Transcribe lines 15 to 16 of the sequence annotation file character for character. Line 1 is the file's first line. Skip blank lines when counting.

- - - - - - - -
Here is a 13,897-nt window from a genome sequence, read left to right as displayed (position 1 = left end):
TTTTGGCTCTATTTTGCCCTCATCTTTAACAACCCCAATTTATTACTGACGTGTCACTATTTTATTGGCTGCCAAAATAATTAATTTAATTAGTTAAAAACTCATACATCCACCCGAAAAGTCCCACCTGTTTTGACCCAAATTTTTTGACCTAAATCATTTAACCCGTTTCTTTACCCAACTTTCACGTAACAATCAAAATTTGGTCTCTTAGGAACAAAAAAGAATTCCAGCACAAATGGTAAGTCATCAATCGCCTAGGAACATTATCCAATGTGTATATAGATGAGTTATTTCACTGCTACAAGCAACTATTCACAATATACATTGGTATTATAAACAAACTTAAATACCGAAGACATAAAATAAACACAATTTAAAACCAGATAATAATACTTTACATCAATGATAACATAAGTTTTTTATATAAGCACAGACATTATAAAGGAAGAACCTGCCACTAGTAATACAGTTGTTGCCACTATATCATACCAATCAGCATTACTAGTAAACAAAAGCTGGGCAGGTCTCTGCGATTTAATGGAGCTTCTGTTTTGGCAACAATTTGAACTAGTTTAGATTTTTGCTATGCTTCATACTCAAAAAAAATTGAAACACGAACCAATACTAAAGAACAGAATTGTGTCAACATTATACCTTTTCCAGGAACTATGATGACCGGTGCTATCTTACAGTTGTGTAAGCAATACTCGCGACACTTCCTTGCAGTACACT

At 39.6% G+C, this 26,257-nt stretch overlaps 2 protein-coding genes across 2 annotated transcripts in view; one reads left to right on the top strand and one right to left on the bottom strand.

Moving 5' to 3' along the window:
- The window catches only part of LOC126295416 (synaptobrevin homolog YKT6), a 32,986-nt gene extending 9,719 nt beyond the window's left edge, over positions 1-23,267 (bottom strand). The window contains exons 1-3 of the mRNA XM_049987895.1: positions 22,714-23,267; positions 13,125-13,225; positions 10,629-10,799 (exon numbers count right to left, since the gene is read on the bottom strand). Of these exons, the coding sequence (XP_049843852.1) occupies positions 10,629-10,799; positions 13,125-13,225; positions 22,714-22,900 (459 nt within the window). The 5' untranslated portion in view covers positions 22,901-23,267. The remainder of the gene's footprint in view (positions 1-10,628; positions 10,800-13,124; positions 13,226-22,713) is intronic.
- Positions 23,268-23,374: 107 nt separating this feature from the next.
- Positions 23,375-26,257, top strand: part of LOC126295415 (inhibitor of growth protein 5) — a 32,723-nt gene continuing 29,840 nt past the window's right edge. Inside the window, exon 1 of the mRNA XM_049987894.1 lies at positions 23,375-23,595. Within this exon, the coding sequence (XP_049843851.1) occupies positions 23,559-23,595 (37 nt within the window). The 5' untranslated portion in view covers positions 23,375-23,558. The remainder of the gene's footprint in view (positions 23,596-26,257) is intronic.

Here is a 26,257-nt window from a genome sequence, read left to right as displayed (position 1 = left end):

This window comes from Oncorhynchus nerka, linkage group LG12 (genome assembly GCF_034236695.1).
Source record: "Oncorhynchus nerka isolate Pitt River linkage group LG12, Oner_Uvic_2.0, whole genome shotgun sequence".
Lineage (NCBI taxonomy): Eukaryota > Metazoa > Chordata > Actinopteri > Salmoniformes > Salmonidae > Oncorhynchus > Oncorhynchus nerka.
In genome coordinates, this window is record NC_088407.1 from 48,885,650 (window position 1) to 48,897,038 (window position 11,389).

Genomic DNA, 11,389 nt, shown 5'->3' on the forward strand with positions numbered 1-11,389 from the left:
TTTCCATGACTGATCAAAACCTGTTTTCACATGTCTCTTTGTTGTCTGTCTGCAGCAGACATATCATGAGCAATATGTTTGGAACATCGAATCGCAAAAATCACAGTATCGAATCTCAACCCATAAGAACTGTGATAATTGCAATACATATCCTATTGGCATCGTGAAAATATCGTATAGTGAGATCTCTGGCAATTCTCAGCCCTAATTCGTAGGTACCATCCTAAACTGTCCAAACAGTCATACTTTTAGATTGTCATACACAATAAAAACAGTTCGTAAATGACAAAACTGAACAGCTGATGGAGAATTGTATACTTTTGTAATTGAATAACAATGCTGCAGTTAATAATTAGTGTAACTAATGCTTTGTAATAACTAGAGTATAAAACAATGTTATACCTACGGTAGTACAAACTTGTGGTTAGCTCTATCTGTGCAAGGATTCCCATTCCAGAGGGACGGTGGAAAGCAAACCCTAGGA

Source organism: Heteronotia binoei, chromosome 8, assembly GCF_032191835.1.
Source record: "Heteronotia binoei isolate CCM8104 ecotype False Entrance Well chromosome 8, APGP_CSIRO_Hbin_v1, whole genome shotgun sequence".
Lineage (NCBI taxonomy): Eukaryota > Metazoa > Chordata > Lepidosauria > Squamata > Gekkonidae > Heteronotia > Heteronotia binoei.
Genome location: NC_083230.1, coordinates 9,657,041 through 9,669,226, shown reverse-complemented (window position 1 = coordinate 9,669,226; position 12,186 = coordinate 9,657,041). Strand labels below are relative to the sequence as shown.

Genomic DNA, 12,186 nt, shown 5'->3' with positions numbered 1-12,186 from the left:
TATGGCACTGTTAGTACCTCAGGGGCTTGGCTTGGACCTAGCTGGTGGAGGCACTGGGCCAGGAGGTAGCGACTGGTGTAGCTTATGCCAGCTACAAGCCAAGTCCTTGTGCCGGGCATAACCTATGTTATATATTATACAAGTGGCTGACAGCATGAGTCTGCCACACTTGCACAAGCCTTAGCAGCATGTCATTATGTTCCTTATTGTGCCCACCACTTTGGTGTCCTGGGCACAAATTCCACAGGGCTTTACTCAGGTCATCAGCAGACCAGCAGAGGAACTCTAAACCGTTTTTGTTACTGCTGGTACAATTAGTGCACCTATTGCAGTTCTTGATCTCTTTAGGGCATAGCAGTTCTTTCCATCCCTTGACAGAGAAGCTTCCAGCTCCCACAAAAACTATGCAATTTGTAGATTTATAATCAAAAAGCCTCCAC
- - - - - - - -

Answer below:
Source organism: Heteronotia binoei, chromosome 8, assembly GCF_032191835.1.
Source record: "Heteronotia binoei isolate CCM8104 ecotype False Entrance Well chromosome 8, APGP_CSIRO_Hbin_v1, whole genome shotgun sequence".